General Session – Pricing Your Product - Karisha Devlin, University of Missouri Extension

Breakout Sessions

Native Plants/Herbs - Gennie Martinez, American Botanicals Inc

High Tunnels - Cory Crawford, local producer **
Sheep/Goats - Dean Oswald, Midwest Grass and Forage, former University of Illinois Extension Educator, Animal Systems **

Timber - Bob Church, local grower and former Illinois Department of Natural Resources Forester

Vegetables - Mike Roegge, University of Illinois **

Basics of Food Preservation - Shirley Camp, former Univeristy of Illinois Extension Educator, Food and Nutrition

** Will repeat.

For more information email.

Thursday, January 17, 2013

Webinar Answers Pastured Poultry Questions

An upcoming webinar, Pastured Poultry Production and Profitability will cover the basics of pastured poultry production as well as common advantages and pitfalls of getting started in the business and keys to keeping operations profitable.

The February 7 webinar is being offered by the National Center for Appropriate Technology (NCAT), Montana Mission Mountain Food and Cooperative Development Center, and Salish Kootenai College as part of the USDA Risk Management Agency (RMA) education and community outreach program.

NCAT Sustainable Poultry Specialist Terrell “Spence” Spencer will be the webinar presenter.

While this webinar will kick off this Montana-based project, it is open to anyone interested in pastured poultry production. The webinar will provide a financial analysis of this type of farming based on the records and experience of a medium-size pastured poultry farm. It will also announce a Montana-based pastured poultry production and marketing workshop series set to begin in March.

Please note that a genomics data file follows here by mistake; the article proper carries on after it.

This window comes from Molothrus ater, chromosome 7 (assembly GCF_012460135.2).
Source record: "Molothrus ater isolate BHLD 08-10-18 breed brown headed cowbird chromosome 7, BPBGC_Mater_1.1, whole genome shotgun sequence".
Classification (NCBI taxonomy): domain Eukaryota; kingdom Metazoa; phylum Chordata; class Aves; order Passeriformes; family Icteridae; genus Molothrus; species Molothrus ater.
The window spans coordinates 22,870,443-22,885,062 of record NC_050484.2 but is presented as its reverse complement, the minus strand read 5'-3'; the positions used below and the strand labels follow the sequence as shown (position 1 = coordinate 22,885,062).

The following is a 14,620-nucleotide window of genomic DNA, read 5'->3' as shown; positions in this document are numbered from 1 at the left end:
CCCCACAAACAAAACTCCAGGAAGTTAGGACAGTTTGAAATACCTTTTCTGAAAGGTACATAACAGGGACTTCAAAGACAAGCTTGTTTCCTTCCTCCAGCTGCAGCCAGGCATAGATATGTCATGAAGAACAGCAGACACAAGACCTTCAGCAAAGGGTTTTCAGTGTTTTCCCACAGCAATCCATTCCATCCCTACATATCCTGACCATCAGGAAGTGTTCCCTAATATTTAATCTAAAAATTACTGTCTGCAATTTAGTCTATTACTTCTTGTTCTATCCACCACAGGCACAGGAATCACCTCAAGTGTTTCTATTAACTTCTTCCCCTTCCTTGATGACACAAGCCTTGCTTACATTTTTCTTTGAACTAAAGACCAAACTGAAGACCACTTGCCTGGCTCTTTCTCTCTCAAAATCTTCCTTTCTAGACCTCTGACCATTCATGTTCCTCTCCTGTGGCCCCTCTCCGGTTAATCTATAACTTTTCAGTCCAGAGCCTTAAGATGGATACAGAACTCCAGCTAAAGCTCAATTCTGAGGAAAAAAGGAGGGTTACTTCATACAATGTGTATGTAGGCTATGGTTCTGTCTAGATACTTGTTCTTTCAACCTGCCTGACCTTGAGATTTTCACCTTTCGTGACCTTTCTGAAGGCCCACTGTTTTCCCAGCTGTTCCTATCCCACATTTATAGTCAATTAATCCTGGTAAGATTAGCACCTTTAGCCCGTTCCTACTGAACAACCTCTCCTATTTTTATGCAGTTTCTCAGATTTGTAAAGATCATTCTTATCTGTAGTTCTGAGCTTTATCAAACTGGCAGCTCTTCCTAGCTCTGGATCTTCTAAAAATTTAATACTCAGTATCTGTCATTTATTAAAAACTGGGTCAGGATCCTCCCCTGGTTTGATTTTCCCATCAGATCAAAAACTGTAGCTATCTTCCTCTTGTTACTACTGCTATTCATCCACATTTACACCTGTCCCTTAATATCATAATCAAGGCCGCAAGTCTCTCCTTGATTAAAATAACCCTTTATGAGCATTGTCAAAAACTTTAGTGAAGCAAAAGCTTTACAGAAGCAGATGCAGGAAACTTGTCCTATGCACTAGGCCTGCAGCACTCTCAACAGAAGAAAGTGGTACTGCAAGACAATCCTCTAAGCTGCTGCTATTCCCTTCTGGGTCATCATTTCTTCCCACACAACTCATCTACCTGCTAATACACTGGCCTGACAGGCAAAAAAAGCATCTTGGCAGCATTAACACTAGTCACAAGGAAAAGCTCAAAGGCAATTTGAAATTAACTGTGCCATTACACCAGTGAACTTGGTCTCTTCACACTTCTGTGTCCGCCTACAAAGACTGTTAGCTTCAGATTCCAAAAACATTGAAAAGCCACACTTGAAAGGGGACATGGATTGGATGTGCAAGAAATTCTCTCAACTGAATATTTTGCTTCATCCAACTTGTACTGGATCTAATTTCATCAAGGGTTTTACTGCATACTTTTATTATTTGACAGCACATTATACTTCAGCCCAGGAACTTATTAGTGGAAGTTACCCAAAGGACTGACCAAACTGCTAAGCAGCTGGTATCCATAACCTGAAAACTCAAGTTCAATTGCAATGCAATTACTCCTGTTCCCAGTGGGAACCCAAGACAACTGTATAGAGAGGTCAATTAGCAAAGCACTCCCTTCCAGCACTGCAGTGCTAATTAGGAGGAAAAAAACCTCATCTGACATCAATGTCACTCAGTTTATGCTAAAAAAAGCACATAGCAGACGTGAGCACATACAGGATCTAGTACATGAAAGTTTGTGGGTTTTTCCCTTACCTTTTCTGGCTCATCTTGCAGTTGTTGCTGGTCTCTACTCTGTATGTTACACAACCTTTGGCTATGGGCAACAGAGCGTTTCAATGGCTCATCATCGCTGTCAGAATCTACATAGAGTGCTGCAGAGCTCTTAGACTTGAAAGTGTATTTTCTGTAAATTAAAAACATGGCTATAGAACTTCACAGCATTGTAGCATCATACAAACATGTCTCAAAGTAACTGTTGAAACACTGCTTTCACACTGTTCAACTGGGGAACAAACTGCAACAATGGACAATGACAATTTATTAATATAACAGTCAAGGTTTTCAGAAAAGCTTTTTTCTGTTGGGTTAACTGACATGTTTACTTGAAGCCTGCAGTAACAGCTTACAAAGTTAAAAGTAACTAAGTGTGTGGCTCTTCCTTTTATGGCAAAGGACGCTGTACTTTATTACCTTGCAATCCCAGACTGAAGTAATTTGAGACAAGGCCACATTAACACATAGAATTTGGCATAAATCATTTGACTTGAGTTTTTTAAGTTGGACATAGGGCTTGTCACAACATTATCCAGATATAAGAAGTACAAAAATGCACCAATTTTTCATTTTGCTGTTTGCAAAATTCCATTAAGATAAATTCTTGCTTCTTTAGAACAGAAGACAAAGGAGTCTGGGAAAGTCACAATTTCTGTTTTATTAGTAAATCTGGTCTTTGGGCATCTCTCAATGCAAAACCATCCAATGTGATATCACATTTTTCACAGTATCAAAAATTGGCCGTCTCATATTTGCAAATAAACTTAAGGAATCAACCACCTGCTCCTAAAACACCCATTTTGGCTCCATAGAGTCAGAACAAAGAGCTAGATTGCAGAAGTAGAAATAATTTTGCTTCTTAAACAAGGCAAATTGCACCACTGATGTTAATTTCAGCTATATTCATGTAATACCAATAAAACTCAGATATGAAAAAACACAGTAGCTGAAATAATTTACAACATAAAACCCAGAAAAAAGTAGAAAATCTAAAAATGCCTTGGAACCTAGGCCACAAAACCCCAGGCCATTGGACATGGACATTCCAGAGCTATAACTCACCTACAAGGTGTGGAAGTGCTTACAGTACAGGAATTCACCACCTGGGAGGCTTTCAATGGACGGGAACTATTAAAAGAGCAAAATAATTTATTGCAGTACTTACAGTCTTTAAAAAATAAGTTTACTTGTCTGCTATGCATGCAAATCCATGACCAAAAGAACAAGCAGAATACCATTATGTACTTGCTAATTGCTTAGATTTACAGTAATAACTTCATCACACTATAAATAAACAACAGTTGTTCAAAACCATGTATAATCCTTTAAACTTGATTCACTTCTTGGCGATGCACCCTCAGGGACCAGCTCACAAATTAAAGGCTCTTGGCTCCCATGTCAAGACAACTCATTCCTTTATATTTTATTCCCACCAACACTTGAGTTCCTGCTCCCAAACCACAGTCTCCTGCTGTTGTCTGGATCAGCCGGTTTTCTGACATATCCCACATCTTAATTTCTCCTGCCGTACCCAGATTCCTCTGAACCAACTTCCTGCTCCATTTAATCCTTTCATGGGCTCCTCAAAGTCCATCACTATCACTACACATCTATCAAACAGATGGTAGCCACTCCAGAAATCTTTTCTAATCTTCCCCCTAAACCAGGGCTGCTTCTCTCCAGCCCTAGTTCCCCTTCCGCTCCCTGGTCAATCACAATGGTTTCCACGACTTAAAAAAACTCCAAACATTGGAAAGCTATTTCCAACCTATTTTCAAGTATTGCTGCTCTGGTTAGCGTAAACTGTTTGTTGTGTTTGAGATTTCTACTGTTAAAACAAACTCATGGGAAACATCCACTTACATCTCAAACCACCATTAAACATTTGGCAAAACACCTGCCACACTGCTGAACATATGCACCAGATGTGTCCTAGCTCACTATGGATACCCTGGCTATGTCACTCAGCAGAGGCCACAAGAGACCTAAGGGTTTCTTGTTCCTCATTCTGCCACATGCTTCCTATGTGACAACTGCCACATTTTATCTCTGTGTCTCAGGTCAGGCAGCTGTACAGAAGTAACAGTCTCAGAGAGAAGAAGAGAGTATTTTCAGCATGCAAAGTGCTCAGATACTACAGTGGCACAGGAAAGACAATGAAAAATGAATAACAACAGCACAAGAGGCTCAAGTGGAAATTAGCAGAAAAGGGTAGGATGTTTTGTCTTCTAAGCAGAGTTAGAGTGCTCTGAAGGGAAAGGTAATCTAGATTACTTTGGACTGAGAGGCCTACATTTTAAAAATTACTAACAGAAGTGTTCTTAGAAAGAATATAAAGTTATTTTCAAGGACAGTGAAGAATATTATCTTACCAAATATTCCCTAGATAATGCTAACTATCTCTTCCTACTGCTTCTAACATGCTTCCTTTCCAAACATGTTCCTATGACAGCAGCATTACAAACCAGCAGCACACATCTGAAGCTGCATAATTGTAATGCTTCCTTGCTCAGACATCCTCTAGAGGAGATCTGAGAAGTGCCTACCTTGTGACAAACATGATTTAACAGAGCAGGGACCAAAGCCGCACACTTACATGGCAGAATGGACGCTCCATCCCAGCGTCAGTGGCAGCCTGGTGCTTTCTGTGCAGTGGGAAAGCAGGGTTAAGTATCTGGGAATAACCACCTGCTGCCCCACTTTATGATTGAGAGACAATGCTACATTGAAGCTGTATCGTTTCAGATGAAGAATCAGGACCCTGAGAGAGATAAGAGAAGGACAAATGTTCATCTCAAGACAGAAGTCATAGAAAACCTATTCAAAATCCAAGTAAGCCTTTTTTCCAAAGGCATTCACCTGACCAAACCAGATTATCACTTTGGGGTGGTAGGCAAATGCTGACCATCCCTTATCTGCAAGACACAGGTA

The free, hour long webinar will begin at 10 a.m. CST on February 7.

To register: Go to

About the presenter: Terrell “Spence” Spencer is a Sustainable Poultry Specialist with the National Center for Appropriate Technology (NCAT) in Fayetteville, AR. Spence owns and operates a pastured poultry farm, Across the Creek Farm, in West Fork, AR. The farm raises thousands of pastured poultry each year, producing several hundred birds per week during the growing season from March to December. Spence is heavily involved with NCAT’s work with veterans, especially across the South, and runs an intern program for veterans on his farm.  

Wednesday, January 16, 2013

New Microloan Program

The Farm Service Agency (FSA) developed the Microloan (ML) program to better serve the unique financial operating needs of beginning, niche and the smallest of family farm operations by modifying its Operating Loan (OL) application, eligibility and security requirements. The program will offer more flexible access to credit and will serve as an attractive loan alternative for smaller farming operations like specialty crop producers and operators of community supported agriculture (CSA). These smaller farms, including non-traditional farm operations, often face limited financing options.

Use of Microloans
Microloans can be used for all approved operating expenses as authorized by the FSA Operating Loan Program, including but not limited to:

Initial start-up expenses;
Annual expenses such as seed, fertilizer, utilities, land rents;
Marketing and distribution expenses;